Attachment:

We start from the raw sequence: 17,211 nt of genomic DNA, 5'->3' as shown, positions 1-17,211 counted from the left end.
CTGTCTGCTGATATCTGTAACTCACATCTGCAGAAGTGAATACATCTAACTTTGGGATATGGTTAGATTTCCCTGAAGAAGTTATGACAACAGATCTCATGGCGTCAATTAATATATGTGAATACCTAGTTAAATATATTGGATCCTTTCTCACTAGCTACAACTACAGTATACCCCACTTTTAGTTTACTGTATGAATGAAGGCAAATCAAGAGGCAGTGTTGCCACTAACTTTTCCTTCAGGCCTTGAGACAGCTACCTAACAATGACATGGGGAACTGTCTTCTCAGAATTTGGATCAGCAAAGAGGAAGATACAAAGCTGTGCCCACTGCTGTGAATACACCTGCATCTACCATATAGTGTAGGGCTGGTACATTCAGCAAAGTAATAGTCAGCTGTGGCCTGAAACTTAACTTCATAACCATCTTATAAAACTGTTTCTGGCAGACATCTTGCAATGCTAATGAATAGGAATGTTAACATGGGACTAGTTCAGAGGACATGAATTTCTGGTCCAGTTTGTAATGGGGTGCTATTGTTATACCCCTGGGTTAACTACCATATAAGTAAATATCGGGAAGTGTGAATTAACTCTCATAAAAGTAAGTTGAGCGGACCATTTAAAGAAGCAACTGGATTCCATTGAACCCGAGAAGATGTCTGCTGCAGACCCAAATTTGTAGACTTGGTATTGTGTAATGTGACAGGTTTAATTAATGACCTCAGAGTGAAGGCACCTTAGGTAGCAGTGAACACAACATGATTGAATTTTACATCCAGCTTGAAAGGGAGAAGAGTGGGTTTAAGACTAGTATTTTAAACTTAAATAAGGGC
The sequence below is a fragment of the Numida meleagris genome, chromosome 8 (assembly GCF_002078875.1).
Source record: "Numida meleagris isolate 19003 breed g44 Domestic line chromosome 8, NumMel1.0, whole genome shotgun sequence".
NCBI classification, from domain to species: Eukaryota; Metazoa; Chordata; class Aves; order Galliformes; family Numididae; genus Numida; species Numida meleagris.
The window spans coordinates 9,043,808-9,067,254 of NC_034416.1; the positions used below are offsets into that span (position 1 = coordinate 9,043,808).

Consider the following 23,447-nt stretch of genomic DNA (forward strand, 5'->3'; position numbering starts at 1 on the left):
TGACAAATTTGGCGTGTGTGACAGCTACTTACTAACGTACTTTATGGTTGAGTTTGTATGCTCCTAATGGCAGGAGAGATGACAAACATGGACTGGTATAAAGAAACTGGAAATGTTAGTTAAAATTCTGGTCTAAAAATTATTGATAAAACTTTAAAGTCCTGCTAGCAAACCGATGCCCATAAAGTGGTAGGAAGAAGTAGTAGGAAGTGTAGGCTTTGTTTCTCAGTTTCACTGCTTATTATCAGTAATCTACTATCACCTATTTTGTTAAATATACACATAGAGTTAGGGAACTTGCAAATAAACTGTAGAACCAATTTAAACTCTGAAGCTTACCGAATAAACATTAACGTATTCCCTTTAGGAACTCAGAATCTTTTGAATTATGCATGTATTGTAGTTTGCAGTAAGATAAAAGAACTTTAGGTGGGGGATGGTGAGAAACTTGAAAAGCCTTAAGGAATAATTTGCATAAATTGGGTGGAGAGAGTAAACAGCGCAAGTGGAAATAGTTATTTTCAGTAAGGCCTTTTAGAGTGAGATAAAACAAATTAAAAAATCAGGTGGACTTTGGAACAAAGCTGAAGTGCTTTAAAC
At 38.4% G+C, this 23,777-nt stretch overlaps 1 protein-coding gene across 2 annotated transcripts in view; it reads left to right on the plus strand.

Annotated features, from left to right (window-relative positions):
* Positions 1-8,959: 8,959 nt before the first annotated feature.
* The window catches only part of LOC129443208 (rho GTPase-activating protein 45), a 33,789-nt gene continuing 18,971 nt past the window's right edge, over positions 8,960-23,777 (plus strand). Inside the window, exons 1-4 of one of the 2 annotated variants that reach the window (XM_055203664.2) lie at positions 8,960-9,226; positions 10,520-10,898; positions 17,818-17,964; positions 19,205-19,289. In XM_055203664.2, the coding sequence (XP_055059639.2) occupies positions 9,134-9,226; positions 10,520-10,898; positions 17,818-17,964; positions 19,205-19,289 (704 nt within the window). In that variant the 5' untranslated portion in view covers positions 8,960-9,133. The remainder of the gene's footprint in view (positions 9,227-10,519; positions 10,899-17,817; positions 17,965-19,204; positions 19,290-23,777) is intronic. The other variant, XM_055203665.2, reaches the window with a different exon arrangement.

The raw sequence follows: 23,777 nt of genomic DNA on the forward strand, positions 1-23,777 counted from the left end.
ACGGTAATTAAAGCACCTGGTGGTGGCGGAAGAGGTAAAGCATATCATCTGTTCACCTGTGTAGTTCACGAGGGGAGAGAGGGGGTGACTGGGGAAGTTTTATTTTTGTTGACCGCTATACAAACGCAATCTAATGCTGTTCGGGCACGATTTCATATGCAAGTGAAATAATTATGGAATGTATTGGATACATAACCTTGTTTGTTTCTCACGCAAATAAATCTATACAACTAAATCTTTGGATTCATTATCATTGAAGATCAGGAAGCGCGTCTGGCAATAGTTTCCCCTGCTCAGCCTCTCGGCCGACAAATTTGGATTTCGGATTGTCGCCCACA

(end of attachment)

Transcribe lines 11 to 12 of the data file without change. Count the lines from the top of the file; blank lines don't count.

* Positions 1-8,959: 8,959 nt before the first annotated feature.
* The window catches only part of LOC129443208 (rho GTPase-activating protein 45), a 33,789-nt gene continuing 18,971 nt past the window's right edge, over positions 8,960-23,777 (plus strand). Inside the window, exons 1-4 of one of the 2 annotated variants that reach the window (XM_055203664.2) lie at positions 8,960-9,226; positions 10,520-10,898; positions 17,818-17,964; positions 19,205-19,289. In XM_055203664.2, the coding sequence (XP_055059639.2) occupies positions 9,134-9,226; positions 10,520-10,898; positions 17,818-17,964; positions 19,205-19,289 (704 nt within the window). In that variant the 5' untranslated portion in view covers positions 8,960-9,133. The remainder of the gene's footprint in view (positions 9,227-10,519; positions 10,899-17,817; positions 17,965-19,204; positions 19,290-23,777) is intronic. The other variant, XM_055203665.2, reaches the window with a different exon arrangement.